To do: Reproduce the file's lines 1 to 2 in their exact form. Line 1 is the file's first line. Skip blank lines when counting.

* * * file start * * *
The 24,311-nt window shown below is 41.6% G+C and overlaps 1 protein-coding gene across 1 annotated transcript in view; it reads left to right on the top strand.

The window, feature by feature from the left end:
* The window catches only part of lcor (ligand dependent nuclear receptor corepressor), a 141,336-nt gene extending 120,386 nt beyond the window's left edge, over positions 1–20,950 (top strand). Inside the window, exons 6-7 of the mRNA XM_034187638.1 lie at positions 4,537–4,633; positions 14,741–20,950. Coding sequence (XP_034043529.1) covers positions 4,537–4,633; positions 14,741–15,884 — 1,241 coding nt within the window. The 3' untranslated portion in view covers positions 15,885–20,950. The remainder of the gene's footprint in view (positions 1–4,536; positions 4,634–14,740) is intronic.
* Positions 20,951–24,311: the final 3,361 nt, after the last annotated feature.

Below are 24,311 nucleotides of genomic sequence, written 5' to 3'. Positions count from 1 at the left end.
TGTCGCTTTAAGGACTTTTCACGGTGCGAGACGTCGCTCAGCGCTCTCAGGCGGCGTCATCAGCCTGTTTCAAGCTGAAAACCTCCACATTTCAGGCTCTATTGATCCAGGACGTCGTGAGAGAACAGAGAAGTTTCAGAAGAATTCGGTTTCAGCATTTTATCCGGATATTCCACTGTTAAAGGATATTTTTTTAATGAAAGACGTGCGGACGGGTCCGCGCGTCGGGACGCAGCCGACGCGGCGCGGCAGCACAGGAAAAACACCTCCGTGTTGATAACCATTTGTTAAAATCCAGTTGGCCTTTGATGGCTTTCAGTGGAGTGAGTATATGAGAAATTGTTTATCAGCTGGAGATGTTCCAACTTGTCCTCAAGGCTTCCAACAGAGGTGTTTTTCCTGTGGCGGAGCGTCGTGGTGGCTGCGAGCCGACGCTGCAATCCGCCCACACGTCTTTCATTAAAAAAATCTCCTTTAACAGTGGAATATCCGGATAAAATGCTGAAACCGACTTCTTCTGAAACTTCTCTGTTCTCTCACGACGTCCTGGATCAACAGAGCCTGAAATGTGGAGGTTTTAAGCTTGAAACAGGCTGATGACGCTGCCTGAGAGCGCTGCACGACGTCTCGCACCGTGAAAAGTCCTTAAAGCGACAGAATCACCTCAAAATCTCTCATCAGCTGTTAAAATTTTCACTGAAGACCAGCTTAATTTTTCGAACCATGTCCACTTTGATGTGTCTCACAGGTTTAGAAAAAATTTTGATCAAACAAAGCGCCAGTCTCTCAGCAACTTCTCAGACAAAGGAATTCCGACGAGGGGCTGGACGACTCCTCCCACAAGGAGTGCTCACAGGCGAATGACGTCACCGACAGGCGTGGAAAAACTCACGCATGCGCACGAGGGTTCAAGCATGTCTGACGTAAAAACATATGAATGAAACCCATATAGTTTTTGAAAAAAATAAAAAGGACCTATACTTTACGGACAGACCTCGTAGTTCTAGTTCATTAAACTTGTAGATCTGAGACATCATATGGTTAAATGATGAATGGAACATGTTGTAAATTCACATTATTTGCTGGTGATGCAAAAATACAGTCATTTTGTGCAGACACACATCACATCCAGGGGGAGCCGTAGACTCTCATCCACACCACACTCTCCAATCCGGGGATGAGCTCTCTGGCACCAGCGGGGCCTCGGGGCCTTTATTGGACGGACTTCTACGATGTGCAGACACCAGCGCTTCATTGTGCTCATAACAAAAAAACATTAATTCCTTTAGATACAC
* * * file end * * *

The 24,311-nt window shown below is 41.6% G+C and overlaps 1 protein-coding gene across 1 annotated transcript in view; it reads left to right on the top strand.

The window, feature by feature from the left end: